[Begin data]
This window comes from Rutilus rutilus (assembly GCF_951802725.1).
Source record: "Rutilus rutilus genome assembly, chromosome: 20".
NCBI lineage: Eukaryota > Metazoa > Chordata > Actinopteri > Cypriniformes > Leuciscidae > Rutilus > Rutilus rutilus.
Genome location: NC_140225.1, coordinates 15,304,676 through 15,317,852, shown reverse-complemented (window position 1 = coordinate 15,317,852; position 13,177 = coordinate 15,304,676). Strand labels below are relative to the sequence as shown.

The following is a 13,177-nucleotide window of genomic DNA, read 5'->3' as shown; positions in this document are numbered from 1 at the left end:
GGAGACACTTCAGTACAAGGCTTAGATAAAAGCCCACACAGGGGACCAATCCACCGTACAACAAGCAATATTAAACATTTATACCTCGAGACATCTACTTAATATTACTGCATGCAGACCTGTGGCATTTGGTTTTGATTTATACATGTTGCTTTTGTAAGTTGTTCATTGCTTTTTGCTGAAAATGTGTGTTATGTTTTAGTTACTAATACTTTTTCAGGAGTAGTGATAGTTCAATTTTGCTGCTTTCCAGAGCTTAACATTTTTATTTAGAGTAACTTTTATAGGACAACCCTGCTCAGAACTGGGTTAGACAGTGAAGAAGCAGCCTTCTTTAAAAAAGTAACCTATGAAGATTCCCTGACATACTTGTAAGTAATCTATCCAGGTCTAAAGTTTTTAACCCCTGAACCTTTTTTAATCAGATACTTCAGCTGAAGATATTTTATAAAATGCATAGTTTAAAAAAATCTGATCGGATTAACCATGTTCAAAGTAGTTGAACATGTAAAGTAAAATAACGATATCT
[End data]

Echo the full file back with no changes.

This window comes from Rutilus rutilus (assembly GCF_951802725.1).
Source record: "Rutilus rutilus genome assembly, chromosome: 20".
NCBI lineage: Eukaryota > Metazoa > Chordata > Actinopteri > Cypriniformes > Leuciscidae > Rutilus > Rutilus rutilus.
Genome location: NC_140225.1, coordinates 15,304,676 through 15,317,852, shown reverse-complemented (window position 1 = coordinate 15,317,852; position 13,177 = coordinate 15,304,676). Strand labels below are relative to the sequence as shown.

The following is a 13,177-nucleotide window of genomic DNA, read 5'->3' as shown; positions in this document are numbered from 1 at the left end:
GGAGACACTTCAGTACAAGGCTTAGATAAAAGCCCACACAGGGGACCAATCCACCGTACAACAAGCAATATTAAACATTTATACCTCGAGACATCTACTTAATATTACTGCATGCAGACCTGTGGCATTTGGTTTTGATTTATACATGTTGCTTTTGTAAGTTGTTCATTGCTTTTTGCTGAAAATGTGTGTTATGTTTTAGTTACTAATACTTTTTCAGGAGTAGTGATAGTTCAATTTTGCTGCTTTCCAGAGCTTAACATTTTTATTTAGAGTAACTTTTATAGGACAACCCTGCTCAGAACTGGGTTAGACAGTGAAGAAGCAGCCTTCTTTAAAAAAGTAACCTATGAAGATTCCCTGACATACTTGTAAGTAATCTATCCAGGTCTAAAGTTTTTAACCCCTGAACCTTTTTTAATCAGATACTTCAGCTGAAGATATTTTATAAAATGCATAGTTTAAAAAAATCTGATCGGATTAACCATGTTCAAAGTAGTTGAACATGTAAAGTAAAATAACGATATCT